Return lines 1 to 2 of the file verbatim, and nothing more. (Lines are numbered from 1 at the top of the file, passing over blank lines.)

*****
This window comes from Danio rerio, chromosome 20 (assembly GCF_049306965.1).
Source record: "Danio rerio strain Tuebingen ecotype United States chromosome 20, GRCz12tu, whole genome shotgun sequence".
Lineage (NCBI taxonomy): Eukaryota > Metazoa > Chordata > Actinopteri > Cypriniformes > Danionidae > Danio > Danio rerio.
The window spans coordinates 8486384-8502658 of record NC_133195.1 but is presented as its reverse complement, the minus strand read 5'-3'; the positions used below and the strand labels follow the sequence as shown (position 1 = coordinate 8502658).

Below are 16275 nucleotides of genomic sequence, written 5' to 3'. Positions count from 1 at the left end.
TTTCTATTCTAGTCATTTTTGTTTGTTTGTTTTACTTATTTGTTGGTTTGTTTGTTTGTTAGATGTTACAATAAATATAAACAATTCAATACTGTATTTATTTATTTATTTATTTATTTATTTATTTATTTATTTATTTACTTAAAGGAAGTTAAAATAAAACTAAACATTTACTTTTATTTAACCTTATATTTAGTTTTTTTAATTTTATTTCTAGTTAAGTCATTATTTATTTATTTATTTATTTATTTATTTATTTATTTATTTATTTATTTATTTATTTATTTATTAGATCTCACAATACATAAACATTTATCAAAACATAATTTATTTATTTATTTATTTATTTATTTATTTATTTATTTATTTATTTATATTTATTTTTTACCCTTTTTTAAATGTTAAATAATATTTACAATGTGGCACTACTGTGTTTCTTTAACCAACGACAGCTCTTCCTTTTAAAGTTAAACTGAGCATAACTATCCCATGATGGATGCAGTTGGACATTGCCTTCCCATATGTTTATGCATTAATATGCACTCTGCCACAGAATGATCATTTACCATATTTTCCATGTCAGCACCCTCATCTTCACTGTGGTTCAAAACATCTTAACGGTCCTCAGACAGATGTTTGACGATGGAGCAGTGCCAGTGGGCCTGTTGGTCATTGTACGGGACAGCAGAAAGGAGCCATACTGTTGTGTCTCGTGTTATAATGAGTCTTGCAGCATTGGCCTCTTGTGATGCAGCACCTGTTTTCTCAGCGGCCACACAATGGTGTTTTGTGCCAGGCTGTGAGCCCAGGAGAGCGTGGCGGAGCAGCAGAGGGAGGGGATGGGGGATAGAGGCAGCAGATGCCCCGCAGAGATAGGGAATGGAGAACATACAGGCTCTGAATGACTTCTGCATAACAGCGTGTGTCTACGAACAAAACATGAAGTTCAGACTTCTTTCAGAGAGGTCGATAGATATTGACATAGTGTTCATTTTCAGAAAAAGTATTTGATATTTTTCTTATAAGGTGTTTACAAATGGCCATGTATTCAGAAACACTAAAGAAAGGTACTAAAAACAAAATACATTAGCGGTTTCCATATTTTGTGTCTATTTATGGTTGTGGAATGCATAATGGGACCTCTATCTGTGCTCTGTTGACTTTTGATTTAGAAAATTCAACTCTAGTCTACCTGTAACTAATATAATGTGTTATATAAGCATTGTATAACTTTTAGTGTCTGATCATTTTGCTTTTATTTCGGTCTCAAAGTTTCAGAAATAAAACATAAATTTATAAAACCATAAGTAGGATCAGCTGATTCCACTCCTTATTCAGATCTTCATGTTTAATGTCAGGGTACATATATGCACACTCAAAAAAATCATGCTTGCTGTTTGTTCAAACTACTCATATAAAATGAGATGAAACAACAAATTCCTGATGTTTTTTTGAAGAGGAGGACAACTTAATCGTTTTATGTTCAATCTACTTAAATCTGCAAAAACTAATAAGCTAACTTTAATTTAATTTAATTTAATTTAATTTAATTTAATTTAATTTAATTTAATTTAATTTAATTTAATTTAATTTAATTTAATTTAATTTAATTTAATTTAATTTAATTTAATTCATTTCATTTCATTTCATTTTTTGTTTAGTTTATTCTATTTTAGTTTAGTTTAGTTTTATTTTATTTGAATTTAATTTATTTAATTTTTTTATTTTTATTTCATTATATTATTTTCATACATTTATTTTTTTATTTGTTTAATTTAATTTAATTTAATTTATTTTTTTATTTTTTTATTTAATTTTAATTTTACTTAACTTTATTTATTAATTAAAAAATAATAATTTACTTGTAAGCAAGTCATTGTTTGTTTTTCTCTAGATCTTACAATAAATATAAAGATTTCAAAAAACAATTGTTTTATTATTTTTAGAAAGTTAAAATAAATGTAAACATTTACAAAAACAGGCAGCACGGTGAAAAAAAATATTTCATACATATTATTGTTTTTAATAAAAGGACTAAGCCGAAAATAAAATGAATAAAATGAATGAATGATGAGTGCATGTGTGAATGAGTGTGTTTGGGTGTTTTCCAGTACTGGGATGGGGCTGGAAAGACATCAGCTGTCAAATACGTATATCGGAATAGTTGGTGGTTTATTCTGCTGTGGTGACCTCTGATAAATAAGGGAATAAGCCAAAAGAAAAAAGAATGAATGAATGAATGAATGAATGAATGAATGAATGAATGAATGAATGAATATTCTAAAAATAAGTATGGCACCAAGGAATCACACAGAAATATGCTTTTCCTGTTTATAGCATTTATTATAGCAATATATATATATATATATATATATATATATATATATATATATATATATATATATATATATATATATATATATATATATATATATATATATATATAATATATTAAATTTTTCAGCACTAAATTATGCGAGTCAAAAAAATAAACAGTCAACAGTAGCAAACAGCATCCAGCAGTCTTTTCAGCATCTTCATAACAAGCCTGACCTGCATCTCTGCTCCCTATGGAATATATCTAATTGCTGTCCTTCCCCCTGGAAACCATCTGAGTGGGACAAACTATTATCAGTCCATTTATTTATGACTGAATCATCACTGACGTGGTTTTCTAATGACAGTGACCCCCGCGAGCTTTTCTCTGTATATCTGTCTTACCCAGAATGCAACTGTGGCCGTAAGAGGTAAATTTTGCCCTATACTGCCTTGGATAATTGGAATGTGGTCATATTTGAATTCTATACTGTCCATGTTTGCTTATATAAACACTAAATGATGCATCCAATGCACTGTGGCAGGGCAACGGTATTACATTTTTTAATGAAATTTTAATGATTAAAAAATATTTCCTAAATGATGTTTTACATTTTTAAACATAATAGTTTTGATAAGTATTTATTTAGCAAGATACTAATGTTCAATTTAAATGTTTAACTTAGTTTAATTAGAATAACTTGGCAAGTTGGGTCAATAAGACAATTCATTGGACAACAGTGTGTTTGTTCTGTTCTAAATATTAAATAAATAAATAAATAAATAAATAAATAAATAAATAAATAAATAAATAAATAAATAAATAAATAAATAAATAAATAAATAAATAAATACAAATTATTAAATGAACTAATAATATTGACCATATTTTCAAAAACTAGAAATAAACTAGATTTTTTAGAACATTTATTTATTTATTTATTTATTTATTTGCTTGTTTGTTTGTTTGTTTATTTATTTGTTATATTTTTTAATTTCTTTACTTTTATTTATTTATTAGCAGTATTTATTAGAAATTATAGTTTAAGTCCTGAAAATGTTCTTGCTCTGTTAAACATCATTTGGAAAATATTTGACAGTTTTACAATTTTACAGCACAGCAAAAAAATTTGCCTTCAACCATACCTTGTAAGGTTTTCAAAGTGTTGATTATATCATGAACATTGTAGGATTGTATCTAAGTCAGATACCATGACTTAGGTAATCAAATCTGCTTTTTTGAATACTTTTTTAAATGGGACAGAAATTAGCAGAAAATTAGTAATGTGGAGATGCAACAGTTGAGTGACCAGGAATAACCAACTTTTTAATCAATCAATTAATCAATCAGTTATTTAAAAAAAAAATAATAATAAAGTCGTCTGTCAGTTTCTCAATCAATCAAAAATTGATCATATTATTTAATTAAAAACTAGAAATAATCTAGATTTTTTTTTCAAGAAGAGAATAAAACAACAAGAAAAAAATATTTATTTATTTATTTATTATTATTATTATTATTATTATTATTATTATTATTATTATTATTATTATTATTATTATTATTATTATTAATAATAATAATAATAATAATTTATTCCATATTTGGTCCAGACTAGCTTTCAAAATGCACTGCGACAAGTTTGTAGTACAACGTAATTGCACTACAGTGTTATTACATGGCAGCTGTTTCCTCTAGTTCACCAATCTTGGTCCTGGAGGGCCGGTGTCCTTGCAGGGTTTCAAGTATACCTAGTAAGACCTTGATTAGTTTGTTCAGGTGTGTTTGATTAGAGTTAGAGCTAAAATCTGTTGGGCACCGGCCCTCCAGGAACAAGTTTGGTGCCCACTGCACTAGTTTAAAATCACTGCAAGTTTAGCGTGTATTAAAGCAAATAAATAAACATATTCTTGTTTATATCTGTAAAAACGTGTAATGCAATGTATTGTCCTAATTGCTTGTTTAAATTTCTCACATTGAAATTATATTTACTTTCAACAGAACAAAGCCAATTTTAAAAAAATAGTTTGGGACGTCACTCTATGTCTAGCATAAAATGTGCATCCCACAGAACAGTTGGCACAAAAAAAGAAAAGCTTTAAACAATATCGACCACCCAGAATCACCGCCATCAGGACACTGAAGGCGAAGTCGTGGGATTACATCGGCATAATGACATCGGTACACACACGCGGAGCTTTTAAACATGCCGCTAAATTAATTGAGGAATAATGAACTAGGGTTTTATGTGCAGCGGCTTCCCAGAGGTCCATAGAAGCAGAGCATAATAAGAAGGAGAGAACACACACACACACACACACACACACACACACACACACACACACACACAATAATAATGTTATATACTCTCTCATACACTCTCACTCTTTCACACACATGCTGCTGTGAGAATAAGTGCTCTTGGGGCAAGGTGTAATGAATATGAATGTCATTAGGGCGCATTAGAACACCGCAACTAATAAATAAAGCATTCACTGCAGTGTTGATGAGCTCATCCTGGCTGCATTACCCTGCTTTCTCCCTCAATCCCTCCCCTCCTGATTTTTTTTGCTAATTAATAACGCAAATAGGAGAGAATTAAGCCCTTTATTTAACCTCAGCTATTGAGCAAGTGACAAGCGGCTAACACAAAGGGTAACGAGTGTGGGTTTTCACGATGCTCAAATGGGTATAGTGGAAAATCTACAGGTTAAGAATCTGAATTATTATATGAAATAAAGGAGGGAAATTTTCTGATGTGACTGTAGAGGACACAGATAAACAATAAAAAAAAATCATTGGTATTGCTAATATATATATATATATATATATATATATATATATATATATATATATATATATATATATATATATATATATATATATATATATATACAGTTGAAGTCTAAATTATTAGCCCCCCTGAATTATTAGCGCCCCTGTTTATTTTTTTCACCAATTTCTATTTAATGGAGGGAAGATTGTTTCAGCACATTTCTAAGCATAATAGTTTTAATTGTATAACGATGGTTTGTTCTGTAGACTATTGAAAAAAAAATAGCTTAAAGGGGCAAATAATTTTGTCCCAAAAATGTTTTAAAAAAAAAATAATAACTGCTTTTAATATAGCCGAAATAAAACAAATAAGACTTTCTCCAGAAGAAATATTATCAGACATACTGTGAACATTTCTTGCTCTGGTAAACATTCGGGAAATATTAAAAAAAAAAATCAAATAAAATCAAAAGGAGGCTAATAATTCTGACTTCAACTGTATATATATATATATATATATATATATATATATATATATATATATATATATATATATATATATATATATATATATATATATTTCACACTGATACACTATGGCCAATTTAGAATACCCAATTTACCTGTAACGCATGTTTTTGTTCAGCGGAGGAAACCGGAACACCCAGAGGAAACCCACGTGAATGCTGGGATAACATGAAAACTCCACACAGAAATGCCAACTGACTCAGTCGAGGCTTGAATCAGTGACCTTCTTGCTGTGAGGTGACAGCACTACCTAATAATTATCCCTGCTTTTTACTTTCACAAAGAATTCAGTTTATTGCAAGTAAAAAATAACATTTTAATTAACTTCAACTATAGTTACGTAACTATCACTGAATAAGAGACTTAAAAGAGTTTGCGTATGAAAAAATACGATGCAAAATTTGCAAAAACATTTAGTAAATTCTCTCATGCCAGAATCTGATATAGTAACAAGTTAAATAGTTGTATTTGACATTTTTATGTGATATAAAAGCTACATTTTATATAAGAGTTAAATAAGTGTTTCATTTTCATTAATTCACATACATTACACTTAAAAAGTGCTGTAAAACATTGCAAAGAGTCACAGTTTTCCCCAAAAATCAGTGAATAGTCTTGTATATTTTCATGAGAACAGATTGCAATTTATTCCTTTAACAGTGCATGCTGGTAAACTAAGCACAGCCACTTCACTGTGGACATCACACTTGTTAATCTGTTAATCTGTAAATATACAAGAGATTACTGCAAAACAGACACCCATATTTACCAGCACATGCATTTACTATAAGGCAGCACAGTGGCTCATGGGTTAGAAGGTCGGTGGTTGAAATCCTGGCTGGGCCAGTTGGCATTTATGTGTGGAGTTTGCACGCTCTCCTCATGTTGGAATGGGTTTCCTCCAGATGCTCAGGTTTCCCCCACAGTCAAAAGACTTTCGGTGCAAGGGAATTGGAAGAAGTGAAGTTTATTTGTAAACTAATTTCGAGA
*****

This window comes from Danio rerio, chromosome 20 (assembly GCF_049306965.1).
Source record: "Danio rerio strain Tuebingen ecotype United States chromosome 20, GRCz12tu, whole genome shotgun sequence".